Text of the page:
Water and electricity supplies to San Francisco are under threat as hundreds of firefighters battle one of California’s worst ever wildfires.
California Governor Jerry Brown declared a state of emergency in San Francisco as the blaze, known as the Rim Fire, threatens power lines to the city and a key reservoir which supplies 85% of its water.
The Hetch Hetchy reservoir is under serious threat with the fire just four miles away. It provides water to 2.6 million people.
The 2,800 firefighters battling the blaze have gained little ground in slowing the now 225-square-mile fire. Officials estimate it is just 7% contained.
Hundreds of those firefighters have been deployed to protect mountain communities in the path of the Rim Fire, north of Yosemite National Park, as fierce winds causes flames to jump through tree tops.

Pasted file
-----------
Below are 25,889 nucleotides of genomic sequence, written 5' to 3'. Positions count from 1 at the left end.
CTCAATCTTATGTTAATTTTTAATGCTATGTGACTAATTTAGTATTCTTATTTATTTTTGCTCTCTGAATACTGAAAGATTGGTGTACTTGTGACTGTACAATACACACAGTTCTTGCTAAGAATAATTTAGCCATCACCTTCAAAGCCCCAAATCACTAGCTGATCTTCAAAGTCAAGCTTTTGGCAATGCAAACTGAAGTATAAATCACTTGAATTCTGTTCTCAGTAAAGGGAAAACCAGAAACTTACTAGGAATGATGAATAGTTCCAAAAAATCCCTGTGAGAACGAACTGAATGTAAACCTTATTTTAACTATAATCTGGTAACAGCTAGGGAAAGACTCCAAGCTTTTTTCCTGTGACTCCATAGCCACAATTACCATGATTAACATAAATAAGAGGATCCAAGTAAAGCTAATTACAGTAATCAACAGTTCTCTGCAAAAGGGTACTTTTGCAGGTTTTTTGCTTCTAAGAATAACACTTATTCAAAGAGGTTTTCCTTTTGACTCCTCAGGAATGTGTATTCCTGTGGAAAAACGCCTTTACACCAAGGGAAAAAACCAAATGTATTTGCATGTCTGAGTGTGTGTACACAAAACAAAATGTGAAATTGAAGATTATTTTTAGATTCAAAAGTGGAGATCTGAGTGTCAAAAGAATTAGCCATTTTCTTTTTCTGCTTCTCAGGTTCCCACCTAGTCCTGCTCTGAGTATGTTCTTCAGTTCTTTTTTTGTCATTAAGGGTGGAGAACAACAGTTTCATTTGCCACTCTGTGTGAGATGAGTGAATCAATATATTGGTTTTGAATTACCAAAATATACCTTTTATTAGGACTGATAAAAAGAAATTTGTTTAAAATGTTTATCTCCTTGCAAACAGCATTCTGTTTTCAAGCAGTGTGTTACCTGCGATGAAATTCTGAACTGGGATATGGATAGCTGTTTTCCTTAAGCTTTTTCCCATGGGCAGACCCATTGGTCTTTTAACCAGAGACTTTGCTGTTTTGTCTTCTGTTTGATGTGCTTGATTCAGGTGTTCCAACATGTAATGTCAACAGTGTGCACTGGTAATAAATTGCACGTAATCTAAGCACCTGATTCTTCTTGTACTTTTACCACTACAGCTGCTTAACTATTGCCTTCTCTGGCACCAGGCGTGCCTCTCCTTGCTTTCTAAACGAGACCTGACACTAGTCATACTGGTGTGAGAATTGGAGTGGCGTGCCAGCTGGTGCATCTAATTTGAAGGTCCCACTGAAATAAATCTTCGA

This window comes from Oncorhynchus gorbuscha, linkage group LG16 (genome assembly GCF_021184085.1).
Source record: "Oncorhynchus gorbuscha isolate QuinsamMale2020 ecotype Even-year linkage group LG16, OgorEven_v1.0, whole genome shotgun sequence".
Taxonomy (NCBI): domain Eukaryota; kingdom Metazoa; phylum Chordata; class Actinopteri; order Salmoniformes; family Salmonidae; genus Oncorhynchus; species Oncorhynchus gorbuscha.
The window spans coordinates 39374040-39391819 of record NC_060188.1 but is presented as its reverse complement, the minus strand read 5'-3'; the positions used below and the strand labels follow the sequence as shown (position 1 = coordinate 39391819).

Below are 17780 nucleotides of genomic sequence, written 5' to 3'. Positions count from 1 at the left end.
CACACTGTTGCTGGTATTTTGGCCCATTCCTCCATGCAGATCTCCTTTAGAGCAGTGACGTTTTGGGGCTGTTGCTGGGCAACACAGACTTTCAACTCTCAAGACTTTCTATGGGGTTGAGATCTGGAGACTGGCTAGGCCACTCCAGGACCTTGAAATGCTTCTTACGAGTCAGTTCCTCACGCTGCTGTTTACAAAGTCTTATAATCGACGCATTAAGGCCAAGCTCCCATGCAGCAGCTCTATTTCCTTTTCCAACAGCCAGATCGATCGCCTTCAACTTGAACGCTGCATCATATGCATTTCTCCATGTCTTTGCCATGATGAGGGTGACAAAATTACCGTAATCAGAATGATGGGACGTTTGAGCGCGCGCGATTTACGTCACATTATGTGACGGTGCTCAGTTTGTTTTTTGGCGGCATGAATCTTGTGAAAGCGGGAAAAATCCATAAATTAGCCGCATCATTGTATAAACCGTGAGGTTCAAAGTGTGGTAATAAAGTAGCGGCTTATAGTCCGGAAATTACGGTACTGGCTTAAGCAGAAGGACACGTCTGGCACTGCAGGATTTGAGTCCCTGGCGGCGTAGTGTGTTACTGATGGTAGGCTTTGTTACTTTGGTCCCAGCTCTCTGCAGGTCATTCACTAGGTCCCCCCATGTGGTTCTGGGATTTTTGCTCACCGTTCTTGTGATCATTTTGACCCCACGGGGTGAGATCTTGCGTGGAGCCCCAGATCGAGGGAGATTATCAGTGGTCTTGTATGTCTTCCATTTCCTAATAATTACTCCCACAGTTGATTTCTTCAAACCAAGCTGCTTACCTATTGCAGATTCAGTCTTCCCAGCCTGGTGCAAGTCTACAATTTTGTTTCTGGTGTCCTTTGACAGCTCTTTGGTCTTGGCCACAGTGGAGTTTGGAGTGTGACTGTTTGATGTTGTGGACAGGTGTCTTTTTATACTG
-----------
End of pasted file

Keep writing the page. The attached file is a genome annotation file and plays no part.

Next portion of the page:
Bulldozers are being used to clear lines on the north side of the fire to protect the towns of Twain Hart., Tuolumne City and Ponderosa Hills.
Twelve helicopters and six planes are dropping water and retardant from the air.
Daniel Berlant, of the California Department of Forestry and Fire Protection, said: “A crown fire is much more difficult to fight.
“Our firefighters are on the ground having to spray up.
“Unfortunately, we are expecting strong winds out of the south. It’s going to allow the fire to advance to the northeast.
“This fire has continued to pose every challenge that there can be on a fire: inaccessible terrain, strong winds, dry conditions. It’s a very difficult fire fight.”
Investigators are trying to determine how the fire started on August 17, days before lightning storms swept through the region and sparked other blazes.
The Rim Fire has threatened two groves of giant sequoias, which are unique to the region.
The towering trees, which grow only on the western slopes of the Sierra Nevada and are among the largest and oldest living things on earth, can resist fire.
But dry conditions and heavy brush are forcing park officials to take extra precautions in the Tuolumne and Merced groves.